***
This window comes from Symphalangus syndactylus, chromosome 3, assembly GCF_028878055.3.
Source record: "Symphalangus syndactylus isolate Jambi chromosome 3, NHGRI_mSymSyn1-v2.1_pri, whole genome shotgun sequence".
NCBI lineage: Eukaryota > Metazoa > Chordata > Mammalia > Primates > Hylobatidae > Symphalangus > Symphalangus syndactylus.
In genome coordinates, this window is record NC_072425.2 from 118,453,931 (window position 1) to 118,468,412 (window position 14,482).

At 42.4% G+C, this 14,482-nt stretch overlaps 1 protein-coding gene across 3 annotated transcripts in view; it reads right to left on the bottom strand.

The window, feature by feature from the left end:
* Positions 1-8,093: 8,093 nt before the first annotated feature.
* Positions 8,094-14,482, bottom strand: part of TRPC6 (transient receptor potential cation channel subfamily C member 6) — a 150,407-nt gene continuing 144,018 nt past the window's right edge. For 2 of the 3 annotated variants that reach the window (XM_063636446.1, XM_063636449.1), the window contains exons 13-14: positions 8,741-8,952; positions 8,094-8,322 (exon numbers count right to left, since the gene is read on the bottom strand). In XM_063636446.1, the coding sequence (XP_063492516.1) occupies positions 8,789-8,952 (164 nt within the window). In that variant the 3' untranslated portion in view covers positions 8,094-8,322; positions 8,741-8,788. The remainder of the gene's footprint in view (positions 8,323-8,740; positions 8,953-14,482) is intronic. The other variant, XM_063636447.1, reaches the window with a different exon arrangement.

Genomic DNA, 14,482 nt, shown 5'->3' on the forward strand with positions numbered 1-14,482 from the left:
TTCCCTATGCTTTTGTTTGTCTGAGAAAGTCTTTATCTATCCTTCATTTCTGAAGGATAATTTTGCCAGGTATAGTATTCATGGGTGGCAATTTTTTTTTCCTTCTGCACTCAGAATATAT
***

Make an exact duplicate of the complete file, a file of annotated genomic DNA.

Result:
This window comes from Symphalangus syndactylus, chromosome 3, assembly GCF_028878055.3.
Source record: "Symphalangus syndactylus isolate Jambi chromosome 3, NHGRI_mSymSyn1-v2.1_pri, whole genome shotgun sequence".
NCBI lineage: Eukaryota > Metazoa > Chordata > Mammalia > Primates > Hylobatidae > Symphalangus > Symphalangus syndactylus.
In genome coordinates, this window is record NC_072425.2 from 118,453,931 (window position 1) to 118,468,412 (window position 14,482).

At 42.4% G+C, this 14,482-nt stretch overlaps 1 protein-coding gene across 3 annotated transcripts in view; it reads right to left on the bottom strand.

The window, feature by feature from the left end:
* Positions 1-8,093: 8,093 nt before the first annotated feature.
* Positions 8,094-14,482, bottom strand: part of TRPC6 (transient receptor potential cation channel subfamily C member 6) — a 150,407-nt gene continuing 144,018 nt past the window's right edge. For 2 of the 3 annotated variants that reach the window (XM_063636446.1, XM_063636449.1), the window contains exons 13-14: positions 8,741-8,952; positions 8,094-8,322 (exon numbers count right to left, since the gene is read on the bottom strand). In XM_063636446.1, the coding sequence (XP_063492516.1) occupies positions 8,789-8,952 (164 nt within the window). In that variant the 3' untranslated portion in view covers positions 8,094-8,322; positions 8,741-8,788. The remainder of the gene's footprint in view (positions 8,323-8,740; positions 8,953-14,482) is intronic. The other variant, XM_063636447.1, reaches the window with a different exon arrangement.

Genomic DNA, 14,482 nt, shown 5'->3' on the forward strand with positions numbered 1-14,482 from the left:
TTCCCTATGCTTTTGTTTGTCTGAGAAAGTCTTTATCTATCCTTCATTTCTGAAGGATAATTTTGCCAGGTATAGTATTCATGGGTGGCAATTTTTTTTTCCTTCTGCACTCAGAATATAT